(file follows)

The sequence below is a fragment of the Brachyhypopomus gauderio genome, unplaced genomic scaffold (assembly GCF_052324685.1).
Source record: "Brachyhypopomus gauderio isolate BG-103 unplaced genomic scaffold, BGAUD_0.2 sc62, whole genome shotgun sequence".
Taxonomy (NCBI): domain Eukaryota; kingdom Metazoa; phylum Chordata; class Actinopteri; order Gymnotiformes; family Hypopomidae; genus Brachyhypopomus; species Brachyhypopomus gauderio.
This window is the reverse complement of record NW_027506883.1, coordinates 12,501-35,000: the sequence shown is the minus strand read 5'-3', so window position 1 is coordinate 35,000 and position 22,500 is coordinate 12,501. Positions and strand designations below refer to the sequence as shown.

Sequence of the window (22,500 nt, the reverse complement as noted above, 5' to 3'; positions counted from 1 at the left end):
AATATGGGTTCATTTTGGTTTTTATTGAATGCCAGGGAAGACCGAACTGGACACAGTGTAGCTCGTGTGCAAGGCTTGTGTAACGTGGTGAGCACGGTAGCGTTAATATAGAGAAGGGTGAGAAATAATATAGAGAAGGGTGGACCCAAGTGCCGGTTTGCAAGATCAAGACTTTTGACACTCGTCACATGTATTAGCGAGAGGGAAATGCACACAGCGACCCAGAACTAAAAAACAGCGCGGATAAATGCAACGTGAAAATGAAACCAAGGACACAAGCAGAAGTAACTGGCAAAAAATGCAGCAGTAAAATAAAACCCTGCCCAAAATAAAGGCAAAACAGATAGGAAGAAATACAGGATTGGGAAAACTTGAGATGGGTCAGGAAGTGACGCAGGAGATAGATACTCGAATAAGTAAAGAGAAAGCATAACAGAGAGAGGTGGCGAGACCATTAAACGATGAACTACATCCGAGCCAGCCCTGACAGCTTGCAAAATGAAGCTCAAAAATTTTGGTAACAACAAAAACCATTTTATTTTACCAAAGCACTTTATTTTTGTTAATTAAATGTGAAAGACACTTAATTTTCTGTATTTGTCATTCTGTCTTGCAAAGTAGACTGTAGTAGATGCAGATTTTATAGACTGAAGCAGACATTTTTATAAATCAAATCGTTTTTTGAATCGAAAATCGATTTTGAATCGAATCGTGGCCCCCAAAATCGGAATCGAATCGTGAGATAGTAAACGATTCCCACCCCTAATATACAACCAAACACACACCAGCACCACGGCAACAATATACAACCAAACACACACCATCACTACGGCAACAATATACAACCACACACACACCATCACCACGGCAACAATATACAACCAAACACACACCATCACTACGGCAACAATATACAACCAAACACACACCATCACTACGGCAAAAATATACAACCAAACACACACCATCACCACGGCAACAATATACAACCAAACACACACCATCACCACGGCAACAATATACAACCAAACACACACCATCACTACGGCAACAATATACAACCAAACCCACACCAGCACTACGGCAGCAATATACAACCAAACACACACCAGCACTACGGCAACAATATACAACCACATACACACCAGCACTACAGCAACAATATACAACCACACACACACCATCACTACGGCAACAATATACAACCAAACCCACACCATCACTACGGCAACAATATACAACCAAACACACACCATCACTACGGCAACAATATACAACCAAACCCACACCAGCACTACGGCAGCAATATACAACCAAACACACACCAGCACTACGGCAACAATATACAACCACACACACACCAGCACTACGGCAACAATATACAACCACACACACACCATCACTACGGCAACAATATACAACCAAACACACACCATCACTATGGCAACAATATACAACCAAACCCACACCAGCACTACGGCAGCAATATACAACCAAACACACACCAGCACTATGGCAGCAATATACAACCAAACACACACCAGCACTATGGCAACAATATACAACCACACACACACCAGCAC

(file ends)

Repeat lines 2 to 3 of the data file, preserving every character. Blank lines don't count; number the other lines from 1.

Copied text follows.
Source record: "Brachyhypopomus gauderio isolate BG-103 unplaced genomic scaffold, BGAUD_0.2 sc62, whole genome shotgun sequence".
Taxonomy (NCBI): domain Eukaryota; kingdom Metazoa; phylum Chordata; class Actinopteri; order Gymnotiformes; family Hypopomidae; genus Brachyhypopomus; species Brachyhypopomus gauderio.